The ESRB paper that presents an analytical framework that assesses and quantifies the potential impact of a bank failure on the real economy through the lending function. Through this, the paper aims to contribute to the ongoing debate about how to perform the Public Interest Assessment, which is required by the European regulatory framework during resolution planning phase as well as when a bank is failing or likely to fail. The framework is harmonized across jurisdictions in the Banking Union and aims to improve the quantitative leg of the public interest assessment, to be coupled with qualitative elements.
The paper assesses the possible impact of a bank failure on financial stability by focusing on the credit channel—that is, the harm to economic growth that could stem from the temporary credit shortfall caused by the abrupt closure of a lender. The analysis implicitly assumes that a resolution of the lender would minimize the repercussion on its lending function. The methodology entails a first step, whereby the potential credit shortfall from the abrupt closure of the lender is quantified leveraging EU-harmonized banking databases. In the second step, estimation is done for the country-specific impact of any given credit shortfall onto real economic variables, such as GDP, value added or total employment. This second step exploits either a Factor Augmented Vector Autoregressive, or FAVAR, approach or a micro-econometric model. Once the economic impact of a specific bank failure are estimated, appropriate reference values are provided to benchmark the economic relevance of the estimated outcomes. It was found that such a harmonized method can be applied consistently across the Banking Union and that it will become more robust as soon as more granular and longer time series become available.
For mid-size (“grey area” or “middle class”) banks, the implementation of this common analytical framework could provide useful insights to reduce the uncertainty on whether resolution is in the public interest—that is, an assessment of whether the failure of the institution would endanger financial stability via a significant adverse impact on the real economy. The proposed framework has the advantage of being highly flexible; for example, it can be easily adapted to estimate regional (rather than national) impact. Even though such a framework aims to enhance the financial stability assessment in the public interest assessment, it has limitations. This is because this framework only deals with the credit channel linking a bank failure to the real economy and considers only the impact on the real economy, which is just one of the many aspects of the financial stability consequences of a bank failure.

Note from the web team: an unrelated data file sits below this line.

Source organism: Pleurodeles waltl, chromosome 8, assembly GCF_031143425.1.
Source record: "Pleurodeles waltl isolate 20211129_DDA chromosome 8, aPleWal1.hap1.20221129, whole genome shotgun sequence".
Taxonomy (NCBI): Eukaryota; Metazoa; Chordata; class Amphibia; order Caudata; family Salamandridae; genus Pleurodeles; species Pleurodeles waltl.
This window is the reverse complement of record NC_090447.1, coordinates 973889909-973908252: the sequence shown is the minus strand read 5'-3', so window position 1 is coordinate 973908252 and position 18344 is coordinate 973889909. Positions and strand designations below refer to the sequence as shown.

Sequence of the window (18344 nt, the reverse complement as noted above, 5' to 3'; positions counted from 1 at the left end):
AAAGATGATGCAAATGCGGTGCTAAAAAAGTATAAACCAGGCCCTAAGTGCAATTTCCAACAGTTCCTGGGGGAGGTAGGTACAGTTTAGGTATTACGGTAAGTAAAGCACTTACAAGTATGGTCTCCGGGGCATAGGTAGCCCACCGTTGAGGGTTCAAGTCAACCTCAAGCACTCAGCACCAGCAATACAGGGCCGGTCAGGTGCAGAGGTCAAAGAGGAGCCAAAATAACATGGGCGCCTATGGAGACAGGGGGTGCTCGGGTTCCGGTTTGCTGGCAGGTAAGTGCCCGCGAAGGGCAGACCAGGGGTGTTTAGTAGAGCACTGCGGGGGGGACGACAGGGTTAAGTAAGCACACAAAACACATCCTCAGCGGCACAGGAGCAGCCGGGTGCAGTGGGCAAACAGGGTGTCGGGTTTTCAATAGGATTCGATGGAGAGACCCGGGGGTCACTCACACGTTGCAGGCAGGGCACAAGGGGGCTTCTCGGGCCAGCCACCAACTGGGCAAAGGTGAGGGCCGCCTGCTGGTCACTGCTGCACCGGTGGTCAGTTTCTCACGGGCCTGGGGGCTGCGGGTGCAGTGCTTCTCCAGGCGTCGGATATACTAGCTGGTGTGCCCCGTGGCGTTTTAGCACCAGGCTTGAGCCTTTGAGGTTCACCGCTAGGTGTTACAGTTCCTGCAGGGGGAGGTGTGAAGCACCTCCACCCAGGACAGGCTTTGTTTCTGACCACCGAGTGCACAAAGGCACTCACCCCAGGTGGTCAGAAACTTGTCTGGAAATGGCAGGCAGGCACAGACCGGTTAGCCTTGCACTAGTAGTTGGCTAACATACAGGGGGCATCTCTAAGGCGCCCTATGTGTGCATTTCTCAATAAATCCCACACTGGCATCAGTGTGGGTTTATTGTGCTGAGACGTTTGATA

Related Link: Working Paper (PDF)
Keywords: Europe EU Banking Credit Risk BRRD SRMR Resolution Framework Public Interest Assessment Lending Banking Union Crisis Management Framework Resolution Planning Basel ESRB
Previous ArticleEIOPA to Consider Liquidity Risk in Stress Test for 2021
The Hong Kong Monetary Authority (HKMA) revised the Supervisory Policy Manual module CG-5 that sets out guidelines on a sound remuneration system for authorized institutions.
The European Banking Authority (EBA) published the final guidelines on the monitoring of the threshold and other procedural aspects on the establishment of intermediate parent undertakings in European Union (EU), as laid down in the Capital Requirements Directive (CRD).
In a recent Market Notice, the Bank of England (BoE) confirmed that green gilts will have equivalent eligibility to existing gilts in its market operations.
The Financial Conduct Authority (FCA) published the policy statement PS21/9 on implementation of the Investment Firms Prudential Regime.
The European Banking Authority (EBA) proposed regulatory technical standards that set out criteria for identifying shadow banking entities for the purpose of reporting large exposures.
The Board of the International Organization of Securities Commissions (IOSCO) proposed a set of recommendations on the environmental, social, and governance (ESG) ratings and data providers.
The European Securities and Markets Authority (ESMA) published recommendations from the Working Group on Euro Risk-Free Rates (RFR) on the switch to risk-free rates in the interdealer market.
The European Central Bank (ECB) published a paper as well as an article in the July Macroprudential Bulletin, both of which offer insights on the assessment of the impact of Basel III finalization package on the euro area.
The International Swaps and Derivatives Association (ISDA) published a paper that explores the impact of the Fundamental Review of the Trading Book (FRTB) on the trading of carbon certificates.
The Prudential Regulation Authority (PRA) published the remuneration policy self-assessment templates and tables on strengthening accountability.